And yet... and yet... there are elements of his trip that are deeply disconcerting.  Yes, the claim has been made – by the pope himself – that the trip is purely religious and not political.  Yes, he has to be even-handed.  Yes, he must call for peace. 
But he didn’t come our way directly from the Vatican via Ben Gurion airport, as might have been expected.  He came via Amman, where he landed yesterday, and met with the king of Jordan and other officials.  From there he went by helicopter, this morning, to Bethlehem.  And, oh, did the Palestinian Arabs make the most of this. They took him on an unscheduled side trip to see the “occupation wall” in Bethlehem – the wall constructed to keep terrorists out.  Abbas, additionally, lamented to the pontiff that Israel is “judaizing Jerusalem.” 
And take a look at this from Palestinian Media Watch: A mind-boggling art exhibit set up for the pope by the PA, in which Palestinian Arabs are represented as Jesus.

The pope at one point referred to “the state of Palestine.” Israel national news further reports:
The pope “paused for several moments in front of a graffiti on the security wall in Bethlehem, bowing his head in prayer in front of a message proclaiming, ‘Pope we need to see someone speak out about justice.  Bethlehem look like Warsaw ghetto.  Free Palestine.
“...ahead of the trip, Vatican Secretary of State Cardinal Pietro Parolin defended the Palestinian Arabs’ right to a ‘sovereign and independent’ homeland and said he hoped Francis’s visit would lead to ‘courageous decisions’ for peace.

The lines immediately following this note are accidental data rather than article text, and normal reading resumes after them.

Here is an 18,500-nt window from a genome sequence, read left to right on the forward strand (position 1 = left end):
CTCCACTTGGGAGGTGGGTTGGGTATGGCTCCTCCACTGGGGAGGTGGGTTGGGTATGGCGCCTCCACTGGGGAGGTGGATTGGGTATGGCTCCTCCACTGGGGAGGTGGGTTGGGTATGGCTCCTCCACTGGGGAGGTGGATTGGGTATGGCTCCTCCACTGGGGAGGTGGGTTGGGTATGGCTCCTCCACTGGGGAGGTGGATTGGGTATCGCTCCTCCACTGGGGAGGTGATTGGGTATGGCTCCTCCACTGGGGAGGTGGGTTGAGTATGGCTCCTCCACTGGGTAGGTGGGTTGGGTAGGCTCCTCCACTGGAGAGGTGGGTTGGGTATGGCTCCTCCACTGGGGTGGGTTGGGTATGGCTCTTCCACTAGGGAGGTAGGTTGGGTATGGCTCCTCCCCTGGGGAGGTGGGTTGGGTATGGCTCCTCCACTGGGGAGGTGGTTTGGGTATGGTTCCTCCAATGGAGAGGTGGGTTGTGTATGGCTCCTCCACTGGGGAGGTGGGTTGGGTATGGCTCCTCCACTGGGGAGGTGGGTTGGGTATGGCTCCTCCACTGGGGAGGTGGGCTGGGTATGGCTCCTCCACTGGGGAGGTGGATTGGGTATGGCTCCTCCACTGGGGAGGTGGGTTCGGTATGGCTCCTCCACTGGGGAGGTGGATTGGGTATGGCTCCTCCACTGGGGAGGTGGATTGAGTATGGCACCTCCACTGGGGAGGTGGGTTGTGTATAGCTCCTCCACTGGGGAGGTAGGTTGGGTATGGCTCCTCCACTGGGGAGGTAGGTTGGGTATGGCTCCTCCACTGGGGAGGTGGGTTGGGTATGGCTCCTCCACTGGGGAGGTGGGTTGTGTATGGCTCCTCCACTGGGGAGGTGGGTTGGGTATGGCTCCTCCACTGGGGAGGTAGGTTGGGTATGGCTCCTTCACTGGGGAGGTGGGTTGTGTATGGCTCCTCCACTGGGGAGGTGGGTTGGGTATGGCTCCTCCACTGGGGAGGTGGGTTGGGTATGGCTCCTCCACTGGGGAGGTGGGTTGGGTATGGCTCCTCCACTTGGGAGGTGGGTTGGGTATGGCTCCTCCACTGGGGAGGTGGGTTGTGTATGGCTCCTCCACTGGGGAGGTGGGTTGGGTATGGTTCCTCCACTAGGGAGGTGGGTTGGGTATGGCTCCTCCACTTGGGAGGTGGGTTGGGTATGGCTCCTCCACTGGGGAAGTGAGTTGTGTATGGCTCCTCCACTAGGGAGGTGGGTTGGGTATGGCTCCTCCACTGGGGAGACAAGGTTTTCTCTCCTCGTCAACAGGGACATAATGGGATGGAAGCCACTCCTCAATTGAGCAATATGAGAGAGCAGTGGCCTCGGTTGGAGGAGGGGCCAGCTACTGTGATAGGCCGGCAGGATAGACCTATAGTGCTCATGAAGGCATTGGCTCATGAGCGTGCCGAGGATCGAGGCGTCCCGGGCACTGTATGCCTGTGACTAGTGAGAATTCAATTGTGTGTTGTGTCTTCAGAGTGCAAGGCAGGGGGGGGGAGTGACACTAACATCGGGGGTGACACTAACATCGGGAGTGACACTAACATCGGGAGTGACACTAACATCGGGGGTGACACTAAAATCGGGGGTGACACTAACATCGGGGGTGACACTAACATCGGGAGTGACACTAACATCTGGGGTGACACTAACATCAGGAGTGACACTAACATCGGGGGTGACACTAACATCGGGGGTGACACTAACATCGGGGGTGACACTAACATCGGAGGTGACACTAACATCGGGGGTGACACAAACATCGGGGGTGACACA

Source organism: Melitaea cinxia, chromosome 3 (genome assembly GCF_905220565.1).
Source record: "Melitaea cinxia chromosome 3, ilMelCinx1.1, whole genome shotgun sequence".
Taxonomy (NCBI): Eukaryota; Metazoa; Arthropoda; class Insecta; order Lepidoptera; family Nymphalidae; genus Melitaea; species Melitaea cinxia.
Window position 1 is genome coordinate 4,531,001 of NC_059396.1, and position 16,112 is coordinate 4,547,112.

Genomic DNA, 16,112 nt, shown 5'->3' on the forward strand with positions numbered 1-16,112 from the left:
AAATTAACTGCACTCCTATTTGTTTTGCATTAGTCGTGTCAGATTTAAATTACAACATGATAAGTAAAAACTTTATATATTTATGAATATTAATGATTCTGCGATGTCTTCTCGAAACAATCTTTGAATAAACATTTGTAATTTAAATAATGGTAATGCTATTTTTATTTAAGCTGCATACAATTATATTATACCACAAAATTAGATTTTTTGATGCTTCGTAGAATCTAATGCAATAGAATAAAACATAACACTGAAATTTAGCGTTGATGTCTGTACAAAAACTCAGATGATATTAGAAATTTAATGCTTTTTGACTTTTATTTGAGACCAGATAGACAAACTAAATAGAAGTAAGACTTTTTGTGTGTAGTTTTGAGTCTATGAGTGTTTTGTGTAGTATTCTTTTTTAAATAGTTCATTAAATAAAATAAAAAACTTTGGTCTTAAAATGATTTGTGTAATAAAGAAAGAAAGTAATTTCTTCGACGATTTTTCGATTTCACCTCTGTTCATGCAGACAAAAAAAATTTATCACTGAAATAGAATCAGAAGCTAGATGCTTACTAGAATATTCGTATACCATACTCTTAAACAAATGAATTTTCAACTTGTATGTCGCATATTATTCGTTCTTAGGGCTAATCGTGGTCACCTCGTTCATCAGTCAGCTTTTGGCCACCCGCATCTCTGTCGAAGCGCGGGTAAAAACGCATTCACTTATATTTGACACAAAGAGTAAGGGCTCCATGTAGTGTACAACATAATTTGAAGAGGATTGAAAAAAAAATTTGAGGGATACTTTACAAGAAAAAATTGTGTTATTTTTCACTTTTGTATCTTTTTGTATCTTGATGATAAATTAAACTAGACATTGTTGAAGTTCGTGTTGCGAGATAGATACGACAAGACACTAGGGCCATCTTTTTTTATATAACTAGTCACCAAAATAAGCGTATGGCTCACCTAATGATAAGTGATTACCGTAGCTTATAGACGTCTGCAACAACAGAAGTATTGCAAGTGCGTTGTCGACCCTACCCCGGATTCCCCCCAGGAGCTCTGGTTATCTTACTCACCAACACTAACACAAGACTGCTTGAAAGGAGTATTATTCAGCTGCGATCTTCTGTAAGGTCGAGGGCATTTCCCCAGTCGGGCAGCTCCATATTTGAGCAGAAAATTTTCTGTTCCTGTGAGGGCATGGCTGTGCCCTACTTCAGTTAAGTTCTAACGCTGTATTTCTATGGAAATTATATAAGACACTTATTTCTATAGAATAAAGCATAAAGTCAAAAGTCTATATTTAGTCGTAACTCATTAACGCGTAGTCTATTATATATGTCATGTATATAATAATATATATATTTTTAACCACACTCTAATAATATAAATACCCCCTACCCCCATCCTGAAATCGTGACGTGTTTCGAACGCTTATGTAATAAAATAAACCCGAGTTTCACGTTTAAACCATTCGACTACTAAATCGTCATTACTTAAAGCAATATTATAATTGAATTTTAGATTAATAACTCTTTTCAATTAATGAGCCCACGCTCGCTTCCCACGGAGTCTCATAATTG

“Rabbi Sergio Bergman, a member of the Argentinian parliament and close friend of Pope Francis, reported in February that the pope intends to define himself as the ‘Che Guevera of the Palestinians’ and support their ‘struggle and rights’ during his visit.
“...It has been noted that the pope has been remarkably tight-lipped over the violent persecution of Christians in Bethlehem, instead choosing to condemn alleged Jewish ‘price tag’ vandalism.’” (Emphasis added)
All of this is deeply unsettling, and rather puts the lie to the notion that the pope is being even-handed.  But perhaps most seriously disturbing of all is the readiness by the pope, in the name of political correctness or devotion to the Palestinian Arab cause, or whatever, to turn his back on the suffering of Arab Christians.
“Justus Reid Weiner of Hebrew University has reported that Bethlehem's Christians have been suffering ‘many examples of intimidation, beatings, land theft, firebombing of churches and other Christian institutions, denial of employment, economic boycotts, torture, kidnapping, forced marriage, sexual harassment, and extortion.’